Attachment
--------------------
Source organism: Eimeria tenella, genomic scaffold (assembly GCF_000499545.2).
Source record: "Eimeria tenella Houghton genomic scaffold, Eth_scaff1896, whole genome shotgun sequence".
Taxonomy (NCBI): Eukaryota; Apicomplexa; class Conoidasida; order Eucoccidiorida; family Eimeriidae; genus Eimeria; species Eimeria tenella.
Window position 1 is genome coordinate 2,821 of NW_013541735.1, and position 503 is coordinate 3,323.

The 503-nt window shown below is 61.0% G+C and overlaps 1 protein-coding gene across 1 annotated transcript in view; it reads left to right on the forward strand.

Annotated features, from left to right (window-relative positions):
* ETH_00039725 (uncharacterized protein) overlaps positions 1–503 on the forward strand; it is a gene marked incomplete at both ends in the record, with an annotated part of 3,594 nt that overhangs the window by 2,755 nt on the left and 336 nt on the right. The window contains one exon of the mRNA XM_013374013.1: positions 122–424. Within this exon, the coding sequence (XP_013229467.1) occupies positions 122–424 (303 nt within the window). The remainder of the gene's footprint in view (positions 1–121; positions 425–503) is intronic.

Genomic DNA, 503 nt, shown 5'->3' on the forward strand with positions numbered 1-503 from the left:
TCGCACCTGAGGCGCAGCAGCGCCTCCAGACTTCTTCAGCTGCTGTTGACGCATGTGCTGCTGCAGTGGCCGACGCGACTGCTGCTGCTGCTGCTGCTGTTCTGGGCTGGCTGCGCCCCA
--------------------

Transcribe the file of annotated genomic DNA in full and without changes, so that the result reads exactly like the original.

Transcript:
Source organism: Eimeria tenella, genomic scaffold (assembly GCF_000499545.2).
Source record: "Eimeria tenella Houghton genomic scaffold, Eth_scaff1896, whole genome shotgun sequence".
Taxonomy (NCBI): Eukaryota; Apicomplexa; class Conoidasida; order Eucoccidiorida; family Eimeriidae; genus Eimeria; species Eimeria tenella.
Window position 1 is genome coordinate 2,821 of NW_013541735.1, and position 503 is coordinate 3,323.

The 503-nt window shown below is 61.0% G+C and overlaps 1 protein-coding gene across 1 annotated transcript in view; it reads left to right on the forward strand.

Annotated features, from left to right (window-relative positions):
* ETH_00039725 (uncharacterized protein) overlaps positions 1–503 on the forward strand; it is a gene marked incomplete at both ends in the record, with an annotated part of 3,594 nt that overhangs the window by 2,755 nt on the left and 336 nt on the right. The window contains one exon of the mRNA XM_013374013.1: positions 122–424. Within this exon, the coding sequence (XP_013229467.1) occupies positions 122–424 (303 nt within the window). The remainder of the gene's footprint in view (positions 1–121; positions 425–503) is intronic.

Genomic DNA, 503 nt, shown 5'->3' on the forward strand with positions numbered 1-503 from the left:
TCGCACCTGAGGCGCAGCAGCGCCTCCAGACTTCTTCAGCTGCTGTTGACGCATGTGCTGCTGCAGTGGCCGACGCGACTGCTGCTGCTGCTGCTGCTGTTCTGGGCTGGCTGCGCCCCA